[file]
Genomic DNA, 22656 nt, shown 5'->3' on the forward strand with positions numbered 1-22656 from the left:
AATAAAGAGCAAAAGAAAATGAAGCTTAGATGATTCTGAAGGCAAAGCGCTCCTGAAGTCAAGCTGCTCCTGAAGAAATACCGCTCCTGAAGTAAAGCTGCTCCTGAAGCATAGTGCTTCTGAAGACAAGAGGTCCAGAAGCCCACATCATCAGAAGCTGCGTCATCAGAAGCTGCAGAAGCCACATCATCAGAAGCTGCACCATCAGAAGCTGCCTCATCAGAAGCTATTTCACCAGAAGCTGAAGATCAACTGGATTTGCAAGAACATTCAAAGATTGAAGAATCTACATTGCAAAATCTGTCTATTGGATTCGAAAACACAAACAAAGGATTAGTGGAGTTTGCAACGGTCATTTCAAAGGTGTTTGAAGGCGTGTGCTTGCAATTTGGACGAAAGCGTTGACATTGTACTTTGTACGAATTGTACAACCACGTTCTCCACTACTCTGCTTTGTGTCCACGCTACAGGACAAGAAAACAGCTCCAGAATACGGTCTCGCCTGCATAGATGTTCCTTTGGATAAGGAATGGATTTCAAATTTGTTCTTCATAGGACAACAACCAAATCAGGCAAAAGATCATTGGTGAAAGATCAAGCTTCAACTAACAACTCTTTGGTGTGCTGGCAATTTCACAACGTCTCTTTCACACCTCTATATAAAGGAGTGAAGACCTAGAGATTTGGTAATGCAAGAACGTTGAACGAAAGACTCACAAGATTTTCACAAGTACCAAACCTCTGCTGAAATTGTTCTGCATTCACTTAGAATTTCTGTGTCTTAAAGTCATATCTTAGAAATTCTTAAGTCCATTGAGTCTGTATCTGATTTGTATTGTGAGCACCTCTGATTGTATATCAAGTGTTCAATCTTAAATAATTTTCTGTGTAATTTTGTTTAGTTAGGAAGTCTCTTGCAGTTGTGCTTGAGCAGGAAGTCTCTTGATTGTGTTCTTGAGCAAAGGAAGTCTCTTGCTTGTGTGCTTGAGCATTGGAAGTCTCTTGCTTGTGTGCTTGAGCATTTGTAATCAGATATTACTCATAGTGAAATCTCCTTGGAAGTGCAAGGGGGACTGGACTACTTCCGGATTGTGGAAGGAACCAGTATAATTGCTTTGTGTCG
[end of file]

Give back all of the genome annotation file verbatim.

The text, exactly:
Genomic DNA, 22656 nt, shown 5'->3' on the forward strand with positions numbered 1-22656 from the left:
AATAAAGAGCAAAAGAAAATGAAGCTTAGATGATTCTGAAGGCAAAGCGCTCCTGAAGTCAAGCTGCTCCTGAAGAAATACCGCTCCTGAAGTAAAGCTGCTCCTGAAGCATAGTGCTTCTGAAGACAAGAGGTCCAGAAGCCCACATCATCAGAAGCTGCGTCATCAGAAGCTGCAGAAGCCACATCATCAGAAGCTGCACCATCAGAAGCTGCCTCATCAGAAGCTATTTCACCAGAAGCTGAAGATCAACTGGATTTGCAAGAACATTCAAAGATTGAAGAATCTACATTGCAAAATCTGTCTATTGGATTCGAAAACACAAACAAAGGATTAGTGGAGTTTGCAACGGTCATTTCAAAGGTGTTTGAAGGCGTGTGCTTGCAATTTGGACGAAAGCGTTGACATTGTACTTTGTACGAATTGTACAACCACGTTCTCCACTACTCTGCTTTGTGTCCACGCTACAGGACAAGAAAACAGCTCCAGAATACGGTCTCGCCTGCATAGATGTTCCTTTGGATAAGGAATGGATTTCAAATTTGTTCTTCATAGGACAACAACCAAATCAGGCAAAAGATCATTGGTGAAAGATCAAGCTTCAACTAACAACTCTTTGGTGTGCTGGCAATTTCACAACGTCTCTTTCACACCTCTATATAAAGGAGTGAAGACCTAGAGATTTGGTAATGCAAGAACGTTGAACGAAAGACTCACAAGATTTTCACAAGTACCAAACCTCTGCTGAAATTGTTCTGCATTCACTTAGAATTTCTGTGTCTTAAAGTCATATCTTAGAAATTCTTAAGTCCATTGAGTCTGTATCTGATTTGTATTGTGAGCACCTCTGATTGTATATCAAGTGTTCAATCTTAAATAATTTTCTGTGTAATTTTGTTTAGTTAGGAAGTCTCTTGCAGTTGTGCTTGAGCAGGAAGTCTCTTGATTGTGTTCTTGAGCAAAGGAAGTCTCTTGCTTGTGTGCTTGAGCATTGGAAGTCTCTTGCTTGTGTGCTTGAGCATTTGTAATCAGATATTACTCATAGTGAAATCTCCTTGGAAGTGCAAGGGGGACTGGACTACTTCCGGATTGTGGAAGGAACCAGTATAATTGCTTTGTGTCG